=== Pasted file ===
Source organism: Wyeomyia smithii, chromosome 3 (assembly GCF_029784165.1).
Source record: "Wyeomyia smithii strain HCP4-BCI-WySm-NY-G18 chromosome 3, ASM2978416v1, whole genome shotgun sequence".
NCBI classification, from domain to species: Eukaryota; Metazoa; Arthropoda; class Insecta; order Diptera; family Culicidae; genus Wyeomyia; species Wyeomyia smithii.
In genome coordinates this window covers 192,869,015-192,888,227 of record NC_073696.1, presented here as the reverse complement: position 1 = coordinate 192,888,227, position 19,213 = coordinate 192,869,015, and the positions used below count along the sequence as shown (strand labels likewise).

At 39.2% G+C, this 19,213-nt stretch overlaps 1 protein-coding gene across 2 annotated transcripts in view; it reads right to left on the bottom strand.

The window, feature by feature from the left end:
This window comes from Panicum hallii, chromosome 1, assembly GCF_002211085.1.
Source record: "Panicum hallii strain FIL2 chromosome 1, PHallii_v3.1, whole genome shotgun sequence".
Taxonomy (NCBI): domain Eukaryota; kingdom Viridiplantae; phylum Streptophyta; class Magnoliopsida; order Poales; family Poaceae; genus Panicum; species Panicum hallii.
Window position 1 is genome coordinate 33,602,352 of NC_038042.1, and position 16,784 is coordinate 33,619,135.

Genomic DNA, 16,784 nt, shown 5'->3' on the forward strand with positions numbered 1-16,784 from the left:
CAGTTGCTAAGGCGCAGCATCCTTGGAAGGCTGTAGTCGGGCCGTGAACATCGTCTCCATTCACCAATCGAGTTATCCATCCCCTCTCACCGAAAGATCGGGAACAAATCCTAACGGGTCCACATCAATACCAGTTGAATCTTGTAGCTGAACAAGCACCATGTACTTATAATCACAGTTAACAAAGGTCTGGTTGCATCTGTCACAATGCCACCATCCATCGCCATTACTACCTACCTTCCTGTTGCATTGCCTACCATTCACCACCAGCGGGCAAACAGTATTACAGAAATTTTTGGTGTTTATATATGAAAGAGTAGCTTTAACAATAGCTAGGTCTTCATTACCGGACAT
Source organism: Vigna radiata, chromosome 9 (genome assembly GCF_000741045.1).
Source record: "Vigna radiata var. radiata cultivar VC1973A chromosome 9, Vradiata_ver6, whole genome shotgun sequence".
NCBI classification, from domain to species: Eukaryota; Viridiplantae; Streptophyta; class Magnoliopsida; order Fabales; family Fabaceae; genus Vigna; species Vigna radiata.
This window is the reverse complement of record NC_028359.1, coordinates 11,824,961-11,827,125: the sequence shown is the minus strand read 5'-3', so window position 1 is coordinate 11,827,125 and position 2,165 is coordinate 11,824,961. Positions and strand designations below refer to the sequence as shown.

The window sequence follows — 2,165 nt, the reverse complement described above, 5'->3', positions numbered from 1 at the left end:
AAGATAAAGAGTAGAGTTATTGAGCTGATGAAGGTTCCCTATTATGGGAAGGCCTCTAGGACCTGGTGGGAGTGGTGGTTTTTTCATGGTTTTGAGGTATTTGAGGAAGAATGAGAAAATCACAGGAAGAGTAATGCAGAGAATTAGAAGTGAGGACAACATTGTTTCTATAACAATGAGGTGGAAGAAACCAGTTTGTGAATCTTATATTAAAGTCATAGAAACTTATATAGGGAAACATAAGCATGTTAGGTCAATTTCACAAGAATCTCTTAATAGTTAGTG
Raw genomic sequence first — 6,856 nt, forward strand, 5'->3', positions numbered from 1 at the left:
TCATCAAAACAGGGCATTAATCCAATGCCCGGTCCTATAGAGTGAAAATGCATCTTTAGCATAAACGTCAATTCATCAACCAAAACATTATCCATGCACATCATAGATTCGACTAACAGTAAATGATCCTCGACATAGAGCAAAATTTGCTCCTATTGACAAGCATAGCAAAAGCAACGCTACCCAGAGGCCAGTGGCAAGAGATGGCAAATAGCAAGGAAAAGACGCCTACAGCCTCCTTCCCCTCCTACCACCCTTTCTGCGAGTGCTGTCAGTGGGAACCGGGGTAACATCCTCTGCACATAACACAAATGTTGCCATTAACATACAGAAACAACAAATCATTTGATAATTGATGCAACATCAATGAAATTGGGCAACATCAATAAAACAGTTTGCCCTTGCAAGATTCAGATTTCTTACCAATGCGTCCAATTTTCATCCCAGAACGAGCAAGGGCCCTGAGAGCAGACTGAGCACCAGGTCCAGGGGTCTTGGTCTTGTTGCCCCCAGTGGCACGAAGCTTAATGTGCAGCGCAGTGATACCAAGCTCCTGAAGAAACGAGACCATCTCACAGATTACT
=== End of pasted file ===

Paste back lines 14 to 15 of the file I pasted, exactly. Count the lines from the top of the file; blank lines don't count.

Source record: "Vigna radiata var. radiata cultivar VC1973A chromosome 9, Vradiata_ver6, whole genome shotgun sequence".
NCBI classification, from domain to species: Eukaryota; Viridiplantae; Streptophyta; class Magnoliopsida; order Fabales; family Fabaceae; genus Vigna; species Vigna radiata.